Have you ever wondered why diamond rings are the typical symbol of marriage and for how long? I hadn't really until I realized recently that I don't prefer wearing mine and started to look for an alternative symbol of our marriage. Americans buy the super-sparkly stones because "a diamond is forever" and you want something that will last "as long as you both shall live," but are they really the only material that will not crumble in 50+ years? Meghan O'Rourke at Slate writes an interesting article on the history of diamond engagement rings and how a cunning diamond company created an advertising campaign in the 1930s that made diamonds the standard symbol for everlasting love in America. Diamonds are the hardest natural gemstone but there are also many other durable stones that can last a lifetime. They might get a few scratches along the way, but personally I am a fan of texture and character.
In researching the history of diamond engagement rings, I also discovered how their production can cause harm to people around the world and the environment that they live in. The miners of the precious gems receive extremely low wages with many in Africa earning less than a dollar per day and lacking basic necessities. Almost half of diamond miners are African children between 5 and 16 years old who work in dangerous conditions where landslides threaten their lives. Additionally, there has been much bloodshed (about 3.4 million deaths) over territory that contains diamonds as well as many other brutalities inflicted by the rebel groups fighting. Careless diamond mining has also caused soil erosion, led to deforestation and forced populations to relocate as their environments are torn apart.
All of these frightening facts about diamonds do not even account for the metal rings that we put them on and the social and environmental injustices that happen in the mining of new materials like gold. Reading all of this, makes me not want any kind of ring at all for the moment. However, despite the sadness surrounding the production of wedding rings there are ways to responsibly choose them if we so desire. Here are some ideas:
1) Buy vintage or second hand rings
2) Buy diamonds that are clearly tracked back to an ethical source
3) Opt for a more unique, less conflict-loaded gemstone
4) Choose pieces made out of recycled metals and stones
5) Buy locally made and found (if vintage) rings to avoid adding more harmful gasses to our atmosphere that are released in the shipping process.
I've collected some of my favorite responsibly-made rings from around the world so you can hopefully find one close to you!
Gold & Rose Cut Labradorite by Belinda Saville | Sydney, Australia
Belinda creates simple, modern and organic designs that highlight the beautiful textures found in nature. I love the flecks in this labradorite stone and how she uses 100% recycled metal in this piece.
Married by Lichen & Lychee | Seattle, Washington
This ring is so beautiful in its simplicity and seamless use of two different metals. Lichen & Lychee explains that "when a jeweler talks about marriage, we often mean the permanent joining of two metals." This would be such a neat reminder of the bond we have with our loved ones, knowing that we will always be there for each other. Practically, I'm also drawn to it's versatility in that you could wear either the gold or black side facing up depending on your mood or outfit.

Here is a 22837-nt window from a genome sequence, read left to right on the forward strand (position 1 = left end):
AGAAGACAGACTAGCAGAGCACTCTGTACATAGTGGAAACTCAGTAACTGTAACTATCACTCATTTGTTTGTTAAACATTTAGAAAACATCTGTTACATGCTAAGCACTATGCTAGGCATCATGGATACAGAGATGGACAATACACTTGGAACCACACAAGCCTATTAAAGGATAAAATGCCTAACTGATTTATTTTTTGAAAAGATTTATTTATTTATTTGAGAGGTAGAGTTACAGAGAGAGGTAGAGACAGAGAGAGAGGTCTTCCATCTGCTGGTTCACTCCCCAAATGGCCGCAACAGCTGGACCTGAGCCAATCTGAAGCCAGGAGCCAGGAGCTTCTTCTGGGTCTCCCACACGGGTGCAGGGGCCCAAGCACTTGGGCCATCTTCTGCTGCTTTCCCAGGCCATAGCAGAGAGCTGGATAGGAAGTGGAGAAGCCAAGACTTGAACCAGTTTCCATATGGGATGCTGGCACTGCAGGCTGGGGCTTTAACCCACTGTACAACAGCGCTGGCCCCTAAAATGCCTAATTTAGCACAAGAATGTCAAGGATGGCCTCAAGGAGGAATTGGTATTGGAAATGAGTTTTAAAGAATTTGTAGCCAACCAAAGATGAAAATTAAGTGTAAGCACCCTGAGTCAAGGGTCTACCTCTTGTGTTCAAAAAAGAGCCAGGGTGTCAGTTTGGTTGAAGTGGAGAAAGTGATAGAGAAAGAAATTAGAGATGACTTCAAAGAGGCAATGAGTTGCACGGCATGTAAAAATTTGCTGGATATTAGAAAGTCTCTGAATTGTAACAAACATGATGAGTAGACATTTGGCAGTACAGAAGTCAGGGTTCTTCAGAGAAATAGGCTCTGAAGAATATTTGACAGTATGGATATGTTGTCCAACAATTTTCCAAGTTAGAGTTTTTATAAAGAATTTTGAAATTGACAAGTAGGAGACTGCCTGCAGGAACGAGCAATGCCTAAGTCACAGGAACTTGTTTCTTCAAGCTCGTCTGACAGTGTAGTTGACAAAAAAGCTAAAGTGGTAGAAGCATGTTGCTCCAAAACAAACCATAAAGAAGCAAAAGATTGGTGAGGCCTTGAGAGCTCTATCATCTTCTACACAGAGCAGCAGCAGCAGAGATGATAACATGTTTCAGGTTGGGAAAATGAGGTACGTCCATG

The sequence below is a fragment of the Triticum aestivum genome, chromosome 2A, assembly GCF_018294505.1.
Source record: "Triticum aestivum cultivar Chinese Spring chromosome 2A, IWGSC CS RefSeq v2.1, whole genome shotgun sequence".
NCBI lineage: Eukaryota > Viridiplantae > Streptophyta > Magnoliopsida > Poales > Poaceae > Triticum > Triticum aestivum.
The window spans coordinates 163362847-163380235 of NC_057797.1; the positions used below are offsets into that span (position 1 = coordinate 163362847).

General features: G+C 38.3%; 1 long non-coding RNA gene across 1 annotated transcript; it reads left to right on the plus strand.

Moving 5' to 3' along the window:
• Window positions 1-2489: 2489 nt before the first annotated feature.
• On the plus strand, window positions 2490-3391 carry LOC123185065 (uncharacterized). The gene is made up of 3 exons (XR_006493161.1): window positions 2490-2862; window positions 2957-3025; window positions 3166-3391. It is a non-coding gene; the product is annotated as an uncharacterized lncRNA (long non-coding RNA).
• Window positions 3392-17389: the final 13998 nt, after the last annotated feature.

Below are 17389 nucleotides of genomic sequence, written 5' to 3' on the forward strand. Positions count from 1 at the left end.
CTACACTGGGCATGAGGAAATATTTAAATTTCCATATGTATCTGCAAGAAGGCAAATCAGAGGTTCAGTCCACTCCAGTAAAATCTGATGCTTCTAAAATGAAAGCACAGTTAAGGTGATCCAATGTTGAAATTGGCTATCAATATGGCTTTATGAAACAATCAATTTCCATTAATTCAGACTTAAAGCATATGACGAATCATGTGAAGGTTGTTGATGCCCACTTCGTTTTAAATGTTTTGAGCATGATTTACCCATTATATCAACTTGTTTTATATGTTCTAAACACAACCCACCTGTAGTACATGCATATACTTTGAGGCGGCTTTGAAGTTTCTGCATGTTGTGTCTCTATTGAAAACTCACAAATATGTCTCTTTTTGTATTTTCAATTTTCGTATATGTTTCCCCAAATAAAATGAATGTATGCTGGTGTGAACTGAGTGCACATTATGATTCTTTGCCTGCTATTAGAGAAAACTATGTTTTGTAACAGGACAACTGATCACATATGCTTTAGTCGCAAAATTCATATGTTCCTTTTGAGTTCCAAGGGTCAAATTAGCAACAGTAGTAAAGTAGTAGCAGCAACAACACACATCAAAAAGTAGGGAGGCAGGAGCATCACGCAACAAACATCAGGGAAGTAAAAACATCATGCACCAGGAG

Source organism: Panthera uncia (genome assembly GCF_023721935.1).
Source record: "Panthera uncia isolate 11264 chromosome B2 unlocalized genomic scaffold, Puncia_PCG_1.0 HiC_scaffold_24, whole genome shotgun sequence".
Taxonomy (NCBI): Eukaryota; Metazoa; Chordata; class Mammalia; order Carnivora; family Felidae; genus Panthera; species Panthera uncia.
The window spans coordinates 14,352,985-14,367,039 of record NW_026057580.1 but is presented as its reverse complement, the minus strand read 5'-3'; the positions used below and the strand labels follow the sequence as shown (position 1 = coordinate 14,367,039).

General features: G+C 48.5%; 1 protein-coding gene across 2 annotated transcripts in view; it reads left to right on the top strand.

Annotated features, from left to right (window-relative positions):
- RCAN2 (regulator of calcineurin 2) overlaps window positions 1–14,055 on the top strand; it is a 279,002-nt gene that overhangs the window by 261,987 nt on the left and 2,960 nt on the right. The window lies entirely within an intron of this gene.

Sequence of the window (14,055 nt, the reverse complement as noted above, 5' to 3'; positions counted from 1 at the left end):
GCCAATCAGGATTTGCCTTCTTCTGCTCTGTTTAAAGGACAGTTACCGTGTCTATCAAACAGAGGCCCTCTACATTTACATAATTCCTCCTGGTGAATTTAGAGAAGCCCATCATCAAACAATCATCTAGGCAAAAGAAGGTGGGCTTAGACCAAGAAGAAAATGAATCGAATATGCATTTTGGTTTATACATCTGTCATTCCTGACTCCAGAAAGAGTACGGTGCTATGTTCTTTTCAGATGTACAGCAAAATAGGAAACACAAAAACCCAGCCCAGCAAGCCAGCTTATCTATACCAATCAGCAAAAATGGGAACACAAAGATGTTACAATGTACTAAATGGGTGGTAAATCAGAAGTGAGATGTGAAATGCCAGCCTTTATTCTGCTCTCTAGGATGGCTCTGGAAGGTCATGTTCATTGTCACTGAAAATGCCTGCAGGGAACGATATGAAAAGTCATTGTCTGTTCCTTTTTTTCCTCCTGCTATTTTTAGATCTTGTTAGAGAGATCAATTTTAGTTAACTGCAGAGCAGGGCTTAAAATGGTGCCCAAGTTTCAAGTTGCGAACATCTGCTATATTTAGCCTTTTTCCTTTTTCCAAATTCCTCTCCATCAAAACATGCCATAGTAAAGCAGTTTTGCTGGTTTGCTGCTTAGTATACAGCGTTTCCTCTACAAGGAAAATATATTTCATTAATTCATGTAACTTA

The Wanderer in jet black by Wild & Arrow | Stockholm, Sweden
What I love about this Swedish artist is that she aims to take care of the Earth in all of aspects of her business. She doesn't use any toxic chemicals in her production process and uses reclaimed materials whenever possible. This piece is made entirely from recycled brass and a reclaimed glass stone.
Direction Pointed by Heavy Meadow | Vancouver, Canada
Heavy Meadow uses all recycled sterling silver in these simple stacking bands. Two loved ones could each have one that fit together like a puzzle when nestled up. These are really affordable and I think it would be neat to use them to symbolize marriage and "going in the same direction together."
Natural Diamond Slice by Alexis Russell | New York, New York
Alexis Russell uses 100% recycled gold in this elegant piece with a conflict-free diamond slice on top. It is a creative angle on the classic diamond engagement ring being both the material of a diamond and a diamond shape. The simplicity of this ring would also stand the test of time and could be passed on for generations.
Silver Oxidized Halo by Firewhite | Durham, England
I think this ancient looking piece by Firewhite might be my favorite. The English artist uses recycled silver to construct this style, and then hammers each one with a natural stone to give it a tumbled rock-like texture. She also uses biodegradable gift wrap which is wonderful! Matching halo bands would be a beautiful reminder of each other and your shared love for simplicity and nature.
Send me your thoughts! Do you have any other ideas on how to demonstrate your love and loyalty in an earth-friendly and beautiful way?